The impacts of coronavirus disease 2019 are being felt around the world, and access to digital materials is essential in this time of remote work and study. The Fedora community has been reflecting on the value of our collective digital repositories in helping our institutions and researchers navigate this unprecedented time. 

Many member institutions have seen increases in usage of digital repositories as teaching and learning has relied heavily upon digital access to special collections materials, and researchers have leveraged scholarly articles and research data to help aid in addressing the pandemic.

We highlight here two examples of where Fedora-based repositories are making a difference to faculty, students, and researchers in this time of COVID-19.

Screenshot of UNC Chapel Hill Coronavirus Research repository
UNC-Chapel Hill Coronavirus Research repository

University of North Carolina at Chapel Hill’s Fedora-based Carolina Digital Repository expands the reach of scholarship by making research and datasets available online. Many publications include coronavirus-related research, and they have captured a wealth of these publications in their  COVID-19 research page with content from the UNC-Chapel Hill Coronavirus Research Collection.



Screenshot of historic influenza poster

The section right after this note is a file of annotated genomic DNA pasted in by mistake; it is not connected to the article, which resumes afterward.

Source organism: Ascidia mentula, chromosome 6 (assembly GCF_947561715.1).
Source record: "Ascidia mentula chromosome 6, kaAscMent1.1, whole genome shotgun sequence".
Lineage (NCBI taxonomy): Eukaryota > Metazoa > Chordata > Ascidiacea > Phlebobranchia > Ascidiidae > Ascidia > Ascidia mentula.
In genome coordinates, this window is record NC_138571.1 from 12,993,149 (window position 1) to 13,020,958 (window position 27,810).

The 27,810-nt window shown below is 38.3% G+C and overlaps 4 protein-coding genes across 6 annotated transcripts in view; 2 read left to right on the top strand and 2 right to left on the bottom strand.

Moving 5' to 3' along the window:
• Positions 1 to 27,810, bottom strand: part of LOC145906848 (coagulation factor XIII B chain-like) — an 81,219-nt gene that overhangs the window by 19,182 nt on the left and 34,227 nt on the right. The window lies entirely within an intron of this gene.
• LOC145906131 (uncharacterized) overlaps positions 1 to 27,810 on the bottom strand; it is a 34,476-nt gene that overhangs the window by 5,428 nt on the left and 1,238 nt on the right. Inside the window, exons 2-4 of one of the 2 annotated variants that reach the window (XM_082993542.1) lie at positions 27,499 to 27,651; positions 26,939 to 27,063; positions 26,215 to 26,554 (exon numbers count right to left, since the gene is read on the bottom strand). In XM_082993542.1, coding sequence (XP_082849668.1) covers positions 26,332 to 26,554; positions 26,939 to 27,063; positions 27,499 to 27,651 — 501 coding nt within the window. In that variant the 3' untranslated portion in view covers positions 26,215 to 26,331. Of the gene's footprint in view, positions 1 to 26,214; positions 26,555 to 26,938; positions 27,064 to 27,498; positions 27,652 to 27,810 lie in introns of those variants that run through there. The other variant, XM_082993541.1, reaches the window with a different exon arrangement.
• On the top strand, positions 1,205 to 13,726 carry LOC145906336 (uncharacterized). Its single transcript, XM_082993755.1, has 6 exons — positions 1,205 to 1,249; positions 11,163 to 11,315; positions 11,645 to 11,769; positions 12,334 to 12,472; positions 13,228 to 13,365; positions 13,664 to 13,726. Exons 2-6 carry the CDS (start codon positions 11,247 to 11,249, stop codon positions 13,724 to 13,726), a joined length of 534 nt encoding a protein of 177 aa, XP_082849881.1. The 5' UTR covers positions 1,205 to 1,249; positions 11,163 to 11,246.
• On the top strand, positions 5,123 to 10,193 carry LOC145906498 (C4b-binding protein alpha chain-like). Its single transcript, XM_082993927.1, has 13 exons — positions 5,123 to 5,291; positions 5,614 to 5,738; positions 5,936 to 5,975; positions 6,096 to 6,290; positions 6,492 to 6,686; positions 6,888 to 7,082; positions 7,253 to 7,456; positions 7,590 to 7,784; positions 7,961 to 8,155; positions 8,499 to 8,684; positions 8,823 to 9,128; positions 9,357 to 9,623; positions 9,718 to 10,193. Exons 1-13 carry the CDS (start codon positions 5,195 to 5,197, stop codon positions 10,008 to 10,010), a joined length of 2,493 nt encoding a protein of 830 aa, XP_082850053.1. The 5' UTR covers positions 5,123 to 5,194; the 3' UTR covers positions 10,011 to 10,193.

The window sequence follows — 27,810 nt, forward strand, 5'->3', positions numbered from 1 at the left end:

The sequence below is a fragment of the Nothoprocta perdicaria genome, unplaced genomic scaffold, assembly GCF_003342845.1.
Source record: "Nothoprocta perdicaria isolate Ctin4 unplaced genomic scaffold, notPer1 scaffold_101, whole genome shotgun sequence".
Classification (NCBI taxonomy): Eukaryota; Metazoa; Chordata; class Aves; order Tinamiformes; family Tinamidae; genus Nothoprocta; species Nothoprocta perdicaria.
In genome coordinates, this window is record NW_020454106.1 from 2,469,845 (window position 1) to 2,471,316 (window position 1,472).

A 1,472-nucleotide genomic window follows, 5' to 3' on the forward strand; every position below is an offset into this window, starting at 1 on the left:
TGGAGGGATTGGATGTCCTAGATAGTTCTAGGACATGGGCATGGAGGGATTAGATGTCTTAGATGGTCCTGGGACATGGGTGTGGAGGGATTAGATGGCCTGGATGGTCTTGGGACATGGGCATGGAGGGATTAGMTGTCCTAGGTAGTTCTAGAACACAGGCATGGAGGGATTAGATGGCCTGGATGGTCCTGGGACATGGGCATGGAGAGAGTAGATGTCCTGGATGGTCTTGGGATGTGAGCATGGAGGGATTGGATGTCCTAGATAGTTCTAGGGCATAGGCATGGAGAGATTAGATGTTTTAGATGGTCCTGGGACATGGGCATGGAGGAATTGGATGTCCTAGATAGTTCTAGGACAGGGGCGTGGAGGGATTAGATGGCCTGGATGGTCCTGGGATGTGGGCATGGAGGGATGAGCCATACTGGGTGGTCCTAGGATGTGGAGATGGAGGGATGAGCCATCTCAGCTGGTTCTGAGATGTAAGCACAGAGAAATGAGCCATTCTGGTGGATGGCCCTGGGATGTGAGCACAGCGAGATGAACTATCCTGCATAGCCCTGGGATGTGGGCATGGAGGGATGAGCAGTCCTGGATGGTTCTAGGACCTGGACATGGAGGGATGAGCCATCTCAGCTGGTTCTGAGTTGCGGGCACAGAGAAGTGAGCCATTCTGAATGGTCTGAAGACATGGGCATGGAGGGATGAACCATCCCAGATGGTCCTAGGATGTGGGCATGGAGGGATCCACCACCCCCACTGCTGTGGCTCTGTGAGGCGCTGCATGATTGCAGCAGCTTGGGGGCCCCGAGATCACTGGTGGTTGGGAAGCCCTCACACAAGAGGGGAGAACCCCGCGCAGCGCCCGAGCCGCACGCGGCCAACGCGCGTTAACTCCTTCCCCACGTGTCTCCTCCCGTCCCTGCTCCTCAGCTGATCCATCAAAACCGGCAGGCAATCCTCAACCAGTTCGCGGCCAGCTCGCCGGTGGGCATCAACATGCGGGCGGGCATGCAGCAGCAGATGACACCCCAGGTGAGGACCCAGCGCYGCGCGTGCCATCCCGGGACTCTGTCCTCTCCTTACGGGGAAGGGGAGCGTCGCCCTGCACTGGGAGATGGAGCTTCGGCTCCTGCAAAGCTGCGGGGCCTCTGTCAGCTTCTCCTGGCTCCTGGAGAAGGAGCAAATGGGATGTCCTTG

“Influenza spread by droplets sprayed from nose and throat”

The National Library of Medicine in the United States houses many historical collections related to quarantine, communicable disease control, influenza spread, and the flu pandemic of 1918. This kind of historical content is especially relevant today as we look to the past to help us in weathering the experience of the coronavirus, and provide valuable information to those studying public health. Of particular note is a post that features public health posters which are housed in their Fedora-based repository.

Fedora is free and open source, and we rely on our community to support our efforts. For more information on the Fedora program and tiered membership levels, please see the Fedora page on the LYRASIS website.

Este Pope is the Head of Digital Programs in the Amherst College Library